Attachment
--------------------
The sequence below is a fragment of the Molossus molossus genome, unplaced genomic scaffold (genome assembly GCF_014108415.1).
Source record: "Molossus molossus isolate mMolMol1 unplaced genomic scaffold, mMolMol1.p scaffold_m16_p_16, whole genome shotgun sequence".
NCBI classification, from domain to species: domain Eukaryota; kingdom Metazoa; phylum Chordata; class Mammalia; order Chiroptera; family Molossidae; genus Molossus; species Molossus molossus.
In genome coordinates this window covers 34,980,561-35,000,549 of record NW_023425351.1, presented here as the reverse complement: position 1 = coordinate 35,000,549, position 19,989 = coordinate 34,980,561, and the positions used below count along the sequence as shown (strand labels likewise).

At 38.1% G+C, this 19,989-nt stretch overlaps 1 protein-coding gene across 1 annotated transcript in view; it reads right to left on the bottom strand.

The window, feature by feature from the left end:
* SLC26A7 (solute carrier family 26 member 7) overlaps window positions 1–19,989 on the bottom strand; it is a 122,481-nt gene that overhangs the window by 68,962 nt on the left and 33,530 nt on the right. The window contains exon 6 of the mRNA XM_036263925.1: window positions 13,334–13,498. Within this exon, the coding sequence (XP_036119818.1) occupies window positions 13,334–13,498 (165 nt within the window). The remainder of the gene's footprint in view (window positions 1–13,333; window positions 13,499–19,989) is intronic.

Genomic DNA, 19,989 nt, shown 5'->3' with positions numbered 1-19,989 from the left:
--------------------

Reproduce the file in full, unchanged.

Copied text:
The sequence below is a fragment of the Molossus molossus genome, unplaced genomic scaffold (genome assembly GCF_014108415.1).
Source record: "Molossus molossus isolate mMolMol1 unplaced genomic scaffold, mMolMol1.p scaffold_m16_p_16, whole genome shotgun sequence".
NCBI classification, from domain to species: domain Eukaryota; kingdom Metazoa; phylum Chordata; class Mammalia; order Chiroptera; family Molossidae; genus Molossus; species Molossus molossus.
In genome coordinates this window covers 34,980,561-35,000,549 of record NW_023425351.1, presented here as the reverse complement: position 1 = coordinate 35,000,549, position 19,989 = coordinate 34,980,561, and the positions used below count along the sequence as shown (strand labels likewise).

At 38.1% G+C, this 19,989-nt stretch overlaps 1 protein-coding gene across 1 annotated transcript in view; it reads right to left on the bottom strand.

The window, feature by feature from the left end:
* SLC26A7 (solute carrier family 26 member 7) overlaps window positions 1–19,989 on the bottom strand; it is a 122,481-nt gene that overhangs the window by 68,962 nt on the left and 33,530 nt on the right. The window contains exon 6 of the mRNA XM_036263925.1: window positions 13,334–13,498. Within this exon, the coding sequence (XP_036119818.1) occupies window positions 13,334–13,498 (165 nt within the window). The remainder of the gene's footprint in view (window positions 1–13,333; window positions 13,499–19,989) is intronic.

Genomic DNA, 19,989 nt, shown 5'->3' with positions numbered 1-19,989 from the left: